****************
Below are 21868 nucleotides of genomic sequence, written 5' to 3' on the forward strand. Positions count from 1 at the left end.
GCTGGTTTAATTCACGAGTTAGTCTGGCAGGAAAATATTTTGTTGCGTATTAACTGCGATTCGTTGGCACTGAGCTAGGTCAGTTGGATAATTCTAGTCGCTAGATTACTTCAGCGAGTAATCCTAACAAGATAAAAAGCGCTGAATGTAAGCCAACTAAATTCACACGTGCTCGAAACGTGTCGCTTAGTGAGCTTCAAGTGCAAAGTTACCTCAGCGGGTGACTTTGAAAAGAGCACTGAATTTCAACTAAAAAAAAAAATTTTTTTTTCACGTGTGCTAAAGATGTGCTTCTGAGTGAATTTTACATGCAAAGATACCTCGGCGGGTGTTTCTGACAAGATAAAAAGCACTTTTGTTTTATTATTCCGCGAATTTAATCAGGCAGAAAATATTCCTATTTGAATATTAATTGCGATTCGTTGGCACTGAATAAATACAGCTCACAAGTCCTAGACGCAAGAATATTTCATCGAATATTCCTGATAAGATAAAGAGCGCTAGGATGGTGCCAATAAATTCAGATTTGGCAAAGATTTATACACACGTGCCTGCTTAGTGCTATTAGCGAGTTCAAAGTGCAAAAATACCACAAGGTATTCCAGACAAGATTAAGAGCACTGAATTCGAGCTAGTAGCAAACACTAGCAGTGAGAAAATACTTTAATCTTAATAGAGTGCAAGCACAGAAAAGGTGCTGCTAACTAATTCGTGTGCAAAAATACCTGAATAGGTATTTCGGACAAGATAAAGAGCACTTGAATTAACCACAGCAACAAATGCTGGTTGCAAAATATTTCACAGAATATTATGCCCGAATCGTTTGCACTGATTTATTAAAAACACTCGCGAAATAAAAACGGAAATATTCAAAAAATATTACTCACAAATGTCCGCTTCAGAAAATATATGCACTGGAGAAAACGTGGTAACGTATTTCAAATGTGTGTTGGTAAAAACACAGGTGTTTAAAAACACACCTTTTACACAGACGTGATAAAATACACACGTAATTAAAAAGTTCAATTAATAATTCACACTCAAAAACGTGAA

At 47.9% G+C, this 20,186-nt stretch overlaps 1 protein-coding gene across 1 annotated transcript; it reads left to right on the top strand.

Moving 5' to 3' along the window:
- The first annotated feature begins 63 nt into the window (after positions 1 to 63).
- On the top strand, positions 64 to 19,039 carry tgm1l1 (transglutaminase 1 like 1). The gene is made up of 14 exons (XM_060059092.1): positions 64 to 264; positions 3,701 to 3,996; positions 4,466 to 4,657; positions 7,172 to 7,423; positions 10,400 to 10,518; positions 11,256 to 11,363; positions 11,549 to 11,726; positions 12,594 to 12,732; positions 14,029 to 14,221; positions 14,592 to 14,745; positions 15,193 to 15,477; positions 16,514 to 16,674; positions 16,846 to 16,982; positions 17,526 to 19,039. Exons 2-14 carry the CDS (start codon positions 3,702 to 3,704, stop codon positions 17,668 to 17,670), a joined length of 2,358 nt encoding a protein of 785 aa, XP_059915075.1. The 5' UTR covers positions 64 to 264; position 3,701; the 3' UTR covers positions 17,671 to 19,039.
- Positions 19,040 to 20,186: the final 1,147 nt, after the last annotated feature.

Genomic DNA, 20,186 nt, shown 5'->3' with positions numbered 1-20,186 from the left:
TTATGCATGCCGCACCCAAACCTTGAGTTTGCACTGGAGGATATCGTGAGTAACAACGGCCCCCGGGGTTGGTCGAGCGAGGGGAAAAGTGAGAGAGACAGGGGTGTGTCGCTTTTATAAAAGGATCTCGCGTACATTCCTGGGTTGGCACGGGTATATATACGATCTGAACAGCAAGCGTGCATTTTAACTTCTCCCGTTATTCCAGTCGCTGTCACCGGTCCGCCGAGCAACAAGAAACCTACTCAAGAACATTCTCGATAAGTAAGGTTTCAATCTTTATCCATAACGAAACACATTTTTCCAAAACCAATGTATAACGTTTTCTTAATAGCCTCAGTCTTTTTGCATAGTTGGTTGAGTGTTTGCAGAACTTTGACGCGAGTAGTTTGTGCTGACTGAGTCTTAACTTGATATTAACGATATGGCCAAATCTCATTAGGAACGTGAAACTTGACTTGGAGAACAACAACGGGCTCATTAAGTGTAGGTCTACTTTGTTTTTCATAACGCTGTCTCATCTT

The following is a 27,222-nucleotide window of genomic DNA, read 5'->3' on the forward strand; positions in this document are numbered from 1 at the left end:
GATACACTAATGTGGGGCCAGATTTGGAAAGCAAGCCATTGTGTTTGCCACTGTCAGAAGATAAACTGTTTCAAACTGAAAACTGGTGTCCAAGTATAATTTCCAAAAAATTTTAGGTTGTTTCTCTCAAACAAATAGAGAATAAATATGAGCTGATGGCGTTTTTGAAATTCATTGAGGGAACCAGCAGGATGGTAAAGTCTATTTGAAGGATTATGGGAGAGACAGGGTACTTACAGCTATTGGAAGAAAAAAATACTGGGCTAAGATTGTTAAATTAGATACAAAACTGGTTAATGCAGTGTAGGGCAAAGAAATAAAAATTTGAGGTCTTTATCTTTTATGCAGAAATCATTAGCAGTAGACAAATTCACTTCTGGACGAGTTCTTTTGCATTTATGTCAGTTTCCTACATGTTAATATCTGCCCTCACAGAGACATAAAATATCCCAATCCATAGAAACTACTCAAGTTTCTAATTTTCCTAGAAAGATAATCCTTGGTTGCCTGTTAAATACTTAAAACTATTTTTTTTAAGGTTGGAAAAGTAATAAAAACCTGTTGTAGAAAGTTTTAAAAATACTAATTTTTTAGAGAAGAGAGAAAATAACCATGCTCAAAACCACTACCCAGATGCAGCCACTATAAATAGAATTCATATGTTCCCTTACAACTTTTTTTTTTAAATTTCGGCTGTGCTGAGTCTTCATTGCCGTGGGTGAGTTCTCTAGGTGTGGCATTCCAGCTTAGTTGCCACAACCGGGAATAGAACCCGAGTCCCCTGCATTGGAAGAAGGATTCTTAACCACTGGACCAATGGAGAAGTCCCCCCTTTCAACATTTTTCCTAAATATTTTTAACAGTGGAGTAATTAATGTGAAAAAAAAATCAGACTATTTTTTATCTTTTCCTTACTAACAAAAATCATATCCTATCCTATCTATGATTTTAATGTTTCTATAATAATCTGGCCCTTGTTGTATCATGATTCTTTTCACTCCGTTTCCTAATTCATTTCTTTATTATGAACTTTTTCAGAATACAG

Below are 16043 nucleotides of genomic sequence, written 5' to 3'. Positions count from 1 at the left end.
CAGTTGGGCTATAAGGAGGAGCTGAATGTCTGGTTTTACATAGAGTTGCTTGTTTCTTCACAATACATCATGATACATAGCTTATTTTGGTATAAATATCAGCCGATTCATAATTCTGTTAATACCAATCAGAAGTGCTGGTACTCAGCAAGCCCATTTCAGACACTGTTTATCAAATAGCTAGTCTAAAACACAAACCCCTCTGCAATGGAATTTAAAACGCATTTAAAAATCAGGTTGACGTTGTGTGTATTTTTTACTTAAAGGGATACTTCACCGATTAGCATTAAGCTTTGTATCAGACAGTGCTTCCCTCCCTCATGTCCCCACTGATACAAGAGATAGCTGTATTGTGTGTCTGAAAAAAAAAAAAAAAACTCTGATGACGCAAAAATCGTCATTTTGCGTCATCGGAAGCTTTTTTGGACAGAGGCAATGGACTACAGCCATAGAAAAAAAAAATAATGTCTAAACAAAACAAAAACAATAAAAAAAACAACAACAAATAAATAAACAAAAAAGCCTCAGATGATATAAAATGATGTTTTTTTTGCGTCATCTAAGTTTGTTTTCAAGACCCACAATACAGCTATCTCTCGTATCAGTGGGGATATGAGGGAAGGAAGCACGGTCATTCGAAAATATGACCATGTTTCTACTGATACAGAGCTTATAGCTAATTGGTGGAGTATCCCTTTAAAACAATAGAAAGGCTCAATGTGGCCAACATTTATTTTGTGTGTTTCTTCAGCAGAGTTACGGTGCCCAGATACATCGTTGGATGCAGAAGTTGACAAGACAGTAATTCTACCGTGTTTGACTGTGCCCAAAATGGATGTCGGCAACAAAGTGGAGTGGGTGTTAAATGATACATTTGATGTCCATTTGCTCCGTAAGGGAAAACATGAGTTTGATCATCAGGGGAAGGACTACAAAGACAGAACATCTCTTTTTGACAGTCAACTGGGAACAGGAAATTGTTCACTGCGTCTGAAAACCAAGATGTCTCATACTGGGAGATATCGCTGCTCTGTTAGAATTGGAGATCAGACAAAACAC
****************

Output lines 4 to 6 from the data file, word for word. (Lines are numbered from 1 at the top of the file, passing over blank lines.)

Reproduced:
Moving 5' to 3' along the window:
- The first annotated feature begins 63 nt into the window (after positions 1 to 63).
- On the top strand, positions 64 to 19,039 carry tgm1l1 (transglutaminase 1 like 1). The gene is made up of 14 exons (XM_060059092.1): positions 64 to 264; positions 3,701 to 3,996; positions 4,466 to 4,657; positions 7,172 to 7,423; positions 10,400 to 10,518; positions 11,256 to 11,363; positions 11,549 to 11,726; positions 12,594 to 12,732; positions 14,029 to 14,221; positions 14,592 to 14,745; positions 15,193 to 15,477; positions 16,514 to 16,674; positions 16,846 to 16,982; positions 17,526 to 19,039. Exons 2-14 carry the CDS (start codon positions 3,702 to 3,704, stop codon positions 17,668 to 17,670), a joined length of 2,358 nt encoding a protein of 785 aa, XP_059915075.1. The 5' UTR covers positions 64 to 264; position 3,701; the 3' UTR covers positions 17,671 to 19,039.